A farmer’s ability to save seed for next year’s planting, at the heart of the fight between Monsanto Inc. and Saskatchewan farmer Percy Schmeiser, is incompatible with patent rights required by seed companies to develop new products, says the companies’ representative.
“Within the current Patent Act, we’re saying there is no so-called farmer privilege to save seed,” Bill Leask, executive vice-president of the Canadian Seed Trade Association, said in a Jan. 29 interview. “We don’t think there should be.”
He said Canadian patent laws must offer at least the same intellectual property protections as laws in competitor countries or Canada will lose access to seed research investment and even the use of genetically modified seeds developed elsewhere.
“It’s questionable whether Canadian farmers could continue to be competitive when marketing their commodities on world markets if they did not have access to leading seed technology,” he said.
The CSTA was one of the interveners at the Jan. 20 Supreme Court hearing in the Monsanto versus Schmeiser case.
The association represents 165 seed development and sales companies ranging from the multinational Monsanto to Agricore United, Saskatchewan Wheat Pool and some farmer seed developers that are large enough to have commercial retail businesses.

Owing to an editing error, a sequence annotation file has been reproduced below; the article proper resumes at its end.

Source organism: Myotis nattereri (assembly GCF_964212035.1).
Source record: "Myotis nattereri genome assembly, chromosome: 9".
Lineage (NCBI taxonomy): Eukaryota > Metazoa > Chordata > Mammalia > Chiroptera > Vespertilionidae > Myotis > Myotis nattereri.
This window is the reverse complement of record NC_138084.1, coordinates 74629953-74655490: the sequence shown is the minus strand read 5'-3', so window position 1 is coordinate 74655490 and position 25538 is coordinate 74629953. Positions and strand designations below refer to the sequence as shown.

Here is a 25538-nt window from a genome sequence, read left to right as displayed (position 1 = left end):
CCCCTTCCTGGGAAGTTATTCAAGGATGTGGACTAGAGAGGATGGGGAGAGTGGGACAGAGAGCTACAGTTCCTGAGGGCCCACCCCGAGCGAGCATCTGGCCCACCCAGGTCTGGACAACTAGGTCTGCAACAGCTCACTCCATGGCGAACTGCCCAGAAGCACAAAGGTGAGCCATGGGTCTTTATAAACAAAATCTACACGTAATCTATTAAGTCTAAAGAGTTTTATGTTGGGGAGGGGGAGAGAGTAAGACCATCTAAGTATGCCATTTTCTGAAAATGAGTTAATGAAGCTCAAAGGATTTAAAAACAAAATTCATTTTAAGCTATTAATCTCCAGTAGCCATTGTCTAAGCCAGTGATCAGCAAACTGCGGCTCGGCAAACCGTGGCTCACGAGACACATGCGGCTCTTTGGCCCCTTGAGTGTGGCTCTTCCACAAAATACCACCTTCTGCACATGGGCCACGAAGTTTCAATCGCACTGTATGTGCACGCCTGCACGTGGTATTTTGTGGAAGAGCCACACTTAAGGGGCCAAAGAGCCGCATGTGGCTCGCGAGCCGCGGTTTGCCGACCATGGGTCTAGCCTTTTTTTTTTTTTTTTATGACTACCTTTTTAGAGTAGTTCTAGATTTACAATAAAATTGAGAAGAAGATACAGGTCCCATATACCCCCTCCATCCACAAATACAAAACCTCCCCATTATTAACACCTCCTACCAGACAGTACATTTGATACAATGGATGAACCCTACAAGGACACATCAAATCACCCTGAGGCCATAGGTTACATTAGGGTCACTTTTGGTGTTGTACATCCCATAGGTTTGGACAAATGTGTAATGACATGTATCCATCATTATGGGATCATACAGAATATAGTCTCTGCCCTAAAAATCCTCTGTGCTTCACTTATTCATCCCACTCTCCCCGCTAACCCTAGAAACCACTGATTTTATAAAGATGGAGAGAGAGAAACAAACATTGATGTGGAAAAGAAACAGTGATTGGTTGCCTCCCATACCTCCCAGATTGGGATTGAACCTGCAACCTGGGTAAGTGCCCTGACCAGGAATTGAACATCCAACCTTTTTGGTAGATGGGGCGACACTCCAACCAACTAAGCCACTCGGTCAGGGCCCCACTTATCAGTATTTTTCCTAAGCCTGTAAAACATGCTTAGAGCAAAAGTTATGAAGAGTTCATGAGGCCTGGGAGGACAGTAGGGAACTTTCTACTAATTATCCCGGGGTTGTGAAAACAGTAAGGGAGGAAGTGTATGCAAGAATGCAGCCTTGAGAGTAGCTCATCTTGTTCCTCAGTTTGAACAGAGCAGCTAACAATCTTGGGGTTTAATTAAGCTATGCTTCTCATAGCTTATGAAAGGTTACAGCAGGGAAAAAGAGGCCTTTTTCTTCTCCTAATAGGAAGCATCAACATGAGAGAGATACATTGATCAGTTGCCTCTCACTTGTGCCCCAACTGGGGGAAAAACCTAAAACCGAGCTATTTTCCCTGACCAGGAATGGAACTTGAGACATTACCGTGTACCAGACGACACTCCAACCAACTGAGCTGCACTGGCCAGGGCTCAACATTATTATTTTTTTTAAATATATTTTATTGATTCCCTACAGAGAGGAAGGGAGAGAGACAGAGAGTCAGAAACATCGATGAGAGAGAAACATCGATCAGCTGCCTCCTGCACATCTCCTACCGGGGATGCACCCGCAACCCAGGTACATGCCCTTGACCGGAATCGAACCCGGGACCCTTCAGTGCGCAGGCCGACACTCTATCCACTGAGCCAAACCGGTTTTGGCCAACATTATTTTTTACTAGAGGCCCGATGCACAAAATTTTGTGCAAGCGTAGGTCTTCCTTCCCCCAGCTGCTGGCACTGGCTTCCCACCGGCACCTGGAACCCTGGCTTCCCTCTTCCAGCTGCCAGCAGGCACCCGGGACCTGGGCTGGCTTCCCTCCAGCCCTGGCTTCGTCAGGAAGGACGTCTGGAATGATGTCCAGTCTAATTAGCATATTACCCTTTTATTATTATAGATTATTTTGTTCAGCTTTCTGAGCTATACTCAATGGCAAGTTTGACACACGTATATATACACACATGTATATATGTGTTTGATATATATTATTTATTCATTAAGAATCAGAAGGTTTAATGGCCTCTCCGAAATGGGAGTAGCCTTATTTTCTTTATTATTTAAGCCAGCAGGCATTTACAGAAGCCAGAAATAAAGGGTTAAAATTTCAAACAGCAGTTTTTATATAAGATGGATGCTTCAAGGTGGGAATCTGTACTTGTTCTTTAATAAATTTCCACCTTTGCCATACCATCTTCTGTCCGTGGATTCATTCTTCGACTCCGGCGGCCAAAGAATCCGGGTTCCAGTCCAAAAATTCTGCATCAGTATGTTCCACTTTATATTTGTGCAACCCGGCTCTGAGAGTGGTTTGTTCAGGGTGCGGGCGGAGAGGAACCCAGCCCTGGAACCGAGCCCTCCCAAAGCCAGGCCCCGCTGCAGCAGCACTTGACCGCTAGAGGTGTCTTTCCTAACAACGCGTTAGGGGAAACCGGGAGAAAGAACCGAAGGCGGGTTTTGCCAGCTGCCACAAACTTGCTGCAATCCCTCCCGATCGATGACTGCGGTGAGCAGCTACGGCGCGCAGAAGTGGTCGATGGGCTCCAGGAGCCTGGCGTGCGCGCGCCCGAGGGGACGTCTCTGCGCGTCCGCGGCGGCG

Schmeiser, a Bruno, Sask., farmer, has been convicted by two lower courts of violating Monsanto’s patent on a Roundup Ready GM canola by seeding it for his 1998 crop without paying the company a licensing fee.
Schmeiser argues he obtained the seed when it blew onto his land. He said he has gone to the Supreme Court to defend a farmer’s “ancient right” to save seed for replanting.
Canada’s plant breeders’ rights law accepts the seed-saving practice as long as it is for the farmer’s own use. However, developers of genetically modified varieties generally seek property protection through the Patent Act rather than plant breeders’ rights.
Leask said there is a real threat that a court ruling weakening patent protections would create an investor chill that would discourage seed companies from investing in or serving Canadian customers. Schmeiser’s supporters have questioned that claim, calling it a threat.
“It may sound like a hollow threat but it isn’t,” said Leask. “As an example, just look to Monsanto and Argentina.”
The country’s soybean farmers have been good customers for the company’s GM seed “but the black market is so rampant there that Monsanto said it would discontinue all R and D in Argentina and farmers there are the losers.”
In Canada, public sector investment in seed research has become a fraction of the total compared to 20 years ago, when public spending accounted for up to 95 percent of seed research, said Leask.
“The proportions have virtually flipped since then and if private investment pulled out, would public come back in the way it was? I think that is highly unlikely.”
During the Supreme Court hearing, judges and lawyers alike wrestled with the issue of the implications of patenting life forms.
The court already has ruled that higher life forms cannot be patented in Canada and Monsanto lawyers were at pains to note that the patent was on a gene and not a seed.
Leask said if there is to be any change in patent rules for life forms, it should be made by Parliament after a debate, and not by judges on a point of law.
He said the seed trade association believes seeds should be patentable. The more volatile issue that may require political debate is the issue of the law and animals and, in particular, patenting implications for human reproductive technologies, said Leask.